Vestibular assistance systems: promises and challenges.

Research paper by Jean-Philippe JP Guyot, A A Perez Fornos, N N Guinand, R R van de Berg, R R Stokroos, H H Kingma

Indexed on: 17 Apr '16Published on: 17 Apr '16Published in: Journal of Neurology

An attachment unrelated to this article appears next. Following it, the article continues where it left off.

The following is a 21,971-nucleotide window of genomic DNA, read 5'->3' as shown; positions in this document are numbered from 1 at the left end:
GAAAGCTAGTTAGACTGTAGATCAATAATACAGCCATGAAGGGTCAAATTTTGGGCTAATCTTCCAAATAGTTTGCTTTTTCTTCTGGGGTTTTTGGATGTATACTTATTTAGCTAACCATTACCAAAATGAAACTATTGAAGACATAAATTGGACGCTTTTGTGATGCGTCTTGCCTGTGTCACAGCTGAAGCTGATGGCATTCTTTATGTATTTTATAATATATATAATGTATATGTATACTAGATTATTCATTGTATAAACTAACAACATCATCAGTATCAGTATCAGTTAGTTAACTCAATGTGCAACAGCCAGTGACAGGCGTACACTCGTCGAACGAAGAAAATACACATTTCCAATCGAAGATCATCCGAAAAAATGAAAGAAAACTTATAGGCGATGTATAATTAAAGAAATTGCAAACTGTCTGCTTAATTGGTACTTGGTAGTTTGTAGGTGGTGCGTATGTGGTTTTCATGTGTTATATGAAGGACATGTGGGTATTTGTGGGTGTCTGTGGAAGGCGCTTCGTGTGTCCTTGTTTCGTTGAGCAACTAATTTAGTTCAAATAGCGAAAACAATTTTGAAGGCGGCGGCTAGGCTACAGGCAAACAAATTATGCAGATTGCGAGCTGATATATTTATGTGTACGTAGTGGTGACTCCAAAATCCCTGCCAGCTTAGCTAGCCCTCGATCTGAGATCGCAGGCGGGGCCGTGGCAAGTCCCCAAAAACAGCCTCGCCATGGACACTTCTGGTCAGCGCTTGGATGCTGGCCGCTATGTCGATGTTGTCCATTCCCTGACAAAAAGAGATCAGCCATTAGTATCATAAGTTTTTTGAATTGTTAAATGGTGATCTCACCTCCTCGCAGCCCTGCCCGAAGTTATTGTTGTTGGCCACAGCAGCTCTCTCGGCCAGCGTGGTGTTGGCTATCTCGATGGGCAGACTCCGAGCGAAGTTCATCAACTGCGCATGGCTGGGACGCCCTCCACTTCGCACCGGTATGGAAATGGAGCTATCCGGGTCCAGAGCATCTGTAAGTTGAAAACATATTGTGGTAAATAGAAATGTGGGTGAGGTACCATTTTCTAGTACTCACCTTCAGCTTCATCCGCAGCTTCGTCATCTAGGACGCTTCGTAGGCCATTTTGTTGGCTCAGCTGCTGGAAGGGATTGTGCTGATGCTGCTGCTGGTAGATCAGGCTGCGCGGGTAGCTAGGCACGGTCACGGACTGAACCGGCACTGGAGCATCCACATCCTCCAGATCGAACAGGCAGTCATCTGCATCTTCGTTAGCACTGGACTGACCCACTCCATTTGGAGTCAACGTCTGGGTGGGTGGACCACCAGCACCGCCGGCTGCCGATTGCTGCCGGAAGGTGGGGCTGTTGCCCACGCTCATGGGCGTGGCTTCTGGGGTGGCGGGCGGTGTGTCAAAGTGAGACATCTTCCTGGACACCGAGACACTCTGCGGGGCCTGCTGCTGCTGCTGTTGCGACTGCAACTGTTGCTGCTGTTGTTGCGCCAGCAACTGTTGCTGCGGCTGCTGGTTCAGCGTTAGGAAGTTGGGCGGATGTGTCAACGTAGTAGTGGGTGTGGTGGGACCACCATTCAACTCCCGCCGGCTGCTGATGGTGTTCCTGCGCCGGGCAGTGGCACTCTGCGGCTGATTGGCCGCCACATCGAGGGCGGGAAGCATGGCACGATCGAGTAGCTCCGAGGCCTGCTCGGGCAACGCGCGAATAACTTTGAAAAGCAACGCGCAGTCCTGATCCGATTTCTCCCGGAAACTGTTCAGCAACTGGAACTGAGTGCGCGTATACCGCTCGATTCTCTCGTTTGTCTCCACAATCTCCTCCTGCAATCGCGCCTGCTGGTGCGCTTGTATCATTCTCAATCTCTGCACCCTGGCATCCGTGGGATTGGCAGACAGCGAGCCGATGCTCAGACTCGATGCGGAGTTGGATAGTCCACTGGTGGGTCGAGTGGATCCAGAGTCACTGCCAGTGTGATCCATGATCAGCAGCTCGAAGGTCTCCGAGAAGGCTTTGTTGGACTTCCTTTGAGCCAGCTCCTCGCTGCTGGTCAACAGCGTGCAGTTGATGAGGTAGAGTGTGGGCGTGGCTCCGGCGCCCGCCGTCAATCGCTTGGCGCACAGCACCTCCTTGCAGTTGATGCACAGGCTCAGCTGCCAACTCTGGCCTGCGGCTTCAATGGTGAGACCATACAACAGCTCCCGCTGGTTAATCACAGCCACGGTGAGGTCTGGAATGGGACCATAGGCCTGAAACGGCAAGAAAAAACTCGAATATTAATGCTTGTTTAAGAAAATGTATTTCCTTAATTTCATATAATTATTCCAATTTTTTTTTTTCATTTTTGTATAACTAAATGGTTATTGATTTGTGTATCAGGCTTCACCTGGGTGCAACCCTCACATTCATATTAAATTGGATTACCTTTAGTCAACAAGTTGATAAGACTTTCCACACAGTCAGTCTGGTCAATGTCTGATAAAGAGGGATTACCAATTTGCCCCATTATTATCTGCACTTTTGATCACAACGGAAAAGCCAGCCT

The handicap resulting from a bilateral vestibular deficit is often underestimated. In most cases the deficit settles gradually. Patients do not understand what is happening to them and have many difficulties to describe their symptoms. They have to consult several doctors with different medical specialties before diagnosis. Once the diagnosis is made there is no biological way to "repair" the deficient vestibular apparatus and vestibular exercises are mildly effective. Attempts have been made to help patients using substitution devices replacing the defective vestibular information by tactile or acoustic cues. Currently, efforts are being made towards the development of a vestibular implant, conceptually similar to the cochlear implant for the rehabilitation of deaf patients. In recent years, several experiments on animal models have demonstrated the feasibility of this project. This paper reports the steps accomplished in human experiments and the main results obtained in our laboratory.